Tuesday, December 15, 2009

Getting the most out of your veggies

In choosing vegetables for our family I try to buy a large variety of frozen vegetables. I do buy some fresh produce, but overall the frozen is a better option for us. Commercially canned vegetables have lost a lot of their nutritional value in the canning process, and they tend to have additives like salt and sugar that I just don't want. Fresh produce in your grocery store can be from anywhere in the country,or other countries, which means it was picked, sorted and trucked to wherever you are. Every day it is out of the ground it loses nutrients, and you really don't know how old it is.
With frozen vegetables they are picked and very quickly frozen so their nutritional value is still viable and the cost is usually low. I can usually find one pound bags of vegetables for less than a dollar each. The things I buy fresh are in season and local. This cuts the cost and shipping time, and supports local agriculture. The big money waster when it comes to vegetables is not using them before they go bad. Menu planning and frequent stops at a produce stand or farmers market can help to alleviate food loss.

Wednesday, December 9, 2009

Inexpensive laundry regimen

One way I save money and cut back on allergens is to make my own laundry detergent. The recipe I use is 1 cup borax/1cup washing soda/1 bar plain soap (I use Ivory because we buy that anyway). Washing soda is not the same as baking soda, and they often get confused.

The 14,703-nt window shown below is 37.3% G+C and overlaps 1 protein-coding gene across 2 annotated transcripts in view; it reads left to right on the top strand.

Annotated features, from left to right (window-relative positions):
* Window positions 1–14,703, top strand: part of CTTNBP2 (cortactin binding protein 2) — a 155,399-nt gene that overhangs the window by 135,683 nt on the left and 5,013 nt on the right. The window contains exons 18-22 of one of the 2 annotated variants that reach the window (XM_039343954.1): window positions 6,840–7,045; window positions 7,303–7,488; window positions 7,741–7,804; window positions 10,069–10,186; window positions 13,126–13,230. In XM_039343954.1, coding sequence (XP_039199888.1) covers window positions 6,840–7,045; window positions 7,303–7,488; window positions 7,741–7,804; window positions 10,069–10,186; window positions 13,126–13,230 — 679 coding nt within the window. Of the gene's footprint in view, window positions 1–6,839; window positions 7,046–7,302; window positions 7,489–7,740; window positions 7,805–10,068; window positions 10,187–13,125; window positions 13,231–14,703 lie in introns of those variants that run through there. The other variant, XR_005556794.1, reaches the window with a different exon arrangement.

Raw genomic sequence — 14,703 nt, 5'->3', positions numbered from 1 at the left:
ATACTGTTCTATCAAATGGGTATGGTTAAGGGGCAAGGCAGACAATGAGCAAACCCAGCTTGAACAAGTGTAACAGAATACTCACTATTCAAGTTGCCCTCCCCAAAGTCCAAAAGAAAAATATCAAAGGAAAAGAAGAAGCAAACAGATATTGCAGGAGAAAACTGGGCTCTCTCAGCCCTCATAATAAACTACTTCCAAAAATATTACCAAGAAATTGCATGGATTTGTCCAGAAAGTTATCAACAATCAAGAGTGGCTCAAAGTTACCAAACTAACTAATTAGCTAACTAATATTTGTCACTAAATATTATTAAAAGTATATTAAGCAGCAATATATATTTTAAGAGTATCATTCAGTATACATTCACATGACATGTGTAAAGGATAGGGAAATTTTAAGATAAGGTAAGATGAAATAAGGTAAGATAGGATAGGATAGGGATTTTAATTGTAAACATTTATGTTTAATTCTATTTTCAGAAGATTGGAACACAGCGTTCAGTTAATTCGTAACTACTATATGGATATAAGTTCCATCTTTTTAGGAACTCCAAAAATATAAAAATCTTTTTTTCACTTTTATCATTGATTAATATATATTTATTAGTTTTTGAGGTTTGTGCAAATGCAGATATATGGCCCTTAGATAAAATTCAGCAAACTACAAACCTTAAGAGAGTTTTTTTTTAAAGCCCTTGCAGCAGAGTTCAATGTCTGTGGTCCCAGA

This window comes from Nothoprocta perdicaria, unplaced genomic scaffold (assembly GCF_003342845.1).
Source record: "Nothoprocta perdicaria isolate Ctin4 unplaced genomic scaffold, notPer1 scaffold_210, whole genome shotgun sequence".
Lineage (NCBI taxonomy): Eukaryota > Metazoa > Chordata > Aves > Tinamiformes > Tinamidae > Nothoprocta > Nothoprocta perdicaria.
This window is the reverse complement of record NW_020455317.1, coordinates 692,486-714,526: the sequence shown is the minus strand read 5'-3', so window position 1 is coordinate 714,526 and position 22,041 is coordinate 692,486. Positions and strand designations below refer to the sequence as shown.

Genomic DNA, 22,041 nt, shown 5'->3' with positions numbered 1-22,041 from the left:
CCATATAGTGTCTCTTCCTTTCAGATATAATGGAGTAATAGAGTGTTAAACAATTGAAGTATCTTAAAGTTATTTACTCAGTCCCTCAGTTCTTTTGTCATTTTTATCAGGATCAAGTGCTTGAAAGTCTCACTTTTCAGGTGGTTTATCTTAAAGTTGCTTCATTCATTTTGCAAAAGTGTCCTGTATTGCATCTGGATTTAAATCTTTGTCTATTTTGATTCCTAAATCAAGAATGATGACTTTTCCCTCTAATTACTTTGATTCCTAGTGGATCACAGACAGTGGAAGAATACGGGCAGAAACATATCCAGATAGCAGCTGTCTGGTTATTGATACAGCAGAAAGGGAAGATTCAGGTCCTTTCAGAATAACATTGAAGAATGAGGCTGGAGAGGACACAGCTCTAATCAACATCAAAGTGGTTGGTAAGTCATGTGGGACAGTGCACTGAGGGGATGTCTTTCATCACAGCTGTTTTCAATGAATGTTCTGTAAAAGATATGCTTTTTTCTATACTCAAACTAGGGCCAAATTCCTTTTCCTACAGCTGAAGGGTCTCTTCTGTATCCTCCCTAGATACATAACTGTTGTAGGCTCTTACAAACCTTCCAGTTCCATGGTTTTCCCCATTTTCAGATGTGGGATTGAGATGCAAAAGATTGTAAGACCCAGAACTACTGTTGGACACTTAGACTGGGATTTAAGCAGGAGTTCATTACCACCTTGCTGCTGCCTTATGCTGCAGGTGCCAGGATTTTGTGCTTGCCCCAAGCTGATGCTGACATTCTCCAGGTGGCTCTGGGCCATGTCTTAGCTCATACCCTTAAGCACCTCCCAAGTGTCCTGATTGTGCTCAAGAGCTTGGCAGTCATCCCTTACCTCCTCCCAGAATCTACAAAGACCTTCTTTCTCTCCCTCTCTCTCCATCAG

This is the product I use Arm and Hammer Super Washing Soda
You will also need a grater to grate the soap into the powders. Apparently you can also use a food processor to grate the soap, but I don't have one of those so I use a cheap hand grater. Once you have grated the soap into the powders all you need to do is shake or mix it well and it is ready to use. You use 1-2 tbsp of powder per load of laundry, depending on how soiled your clothes are. This detergent will not bubble like the commercial laundry detergents, but it works just fine. You don't need a washer full of bubbles to get your clothes clean.
I also use white distilled vinegar in the rinse cycle. This helps to further remove any odors in the clothes, or residue from detergent. You can place the vinegar in your fabric softener dispenser to release at the correct time in the wash. I use a Downy ball that I was given and fill slightly above it's fill line for a full load of clothes, and it releases in the rinse cycle. This is between 1/4 and 1/2 cup of vinegar. Don't worry the clothes don't smell like vinegar!
I have not found an acceptable alternative to dryer sheets yet, so I buy the free and clear hypoallergenic kind, and take them all out of the box and cut them in half. You get twice the amount of sheets and less residue on your clothes. Of course the most inexpensive way to dry your clothes would be to hang them out to dry, but we do not have the space inside and we live in a development that does not allow outside drying lines. If you are able to dry your clothes outside you can cut your energy bill as well as infusing your clothes with that fresh line dry smell.

Tuesday, December 8, 2009


My name is Liz and I am a stay at home mom in my mid 30s. In the last two years I have lost my job, had a baby ( I was pregnant when the aforementioned job was lost), gotten married and learned how to live on faith. By that I don't mean faith in a higher power, although that definitely has helped, but faith that some how there will be enough to make bills next month. This economy has been especially hard on our family... but I can't blame the economy for it all. Like most Americans, I did not have enough in savings, had too much debt, etc.
Now, I am learning how what we have is enough... enough to make us happy and enough to keep us sane. We are climbing our way out of our debt, and trying to build our savings. I cannot change the past but I can take control of the future.
Okay so as the title suggests, I hope to put some of the ideas I have learned, tips and plans in this blog in the hopes that some one else gets something out of it.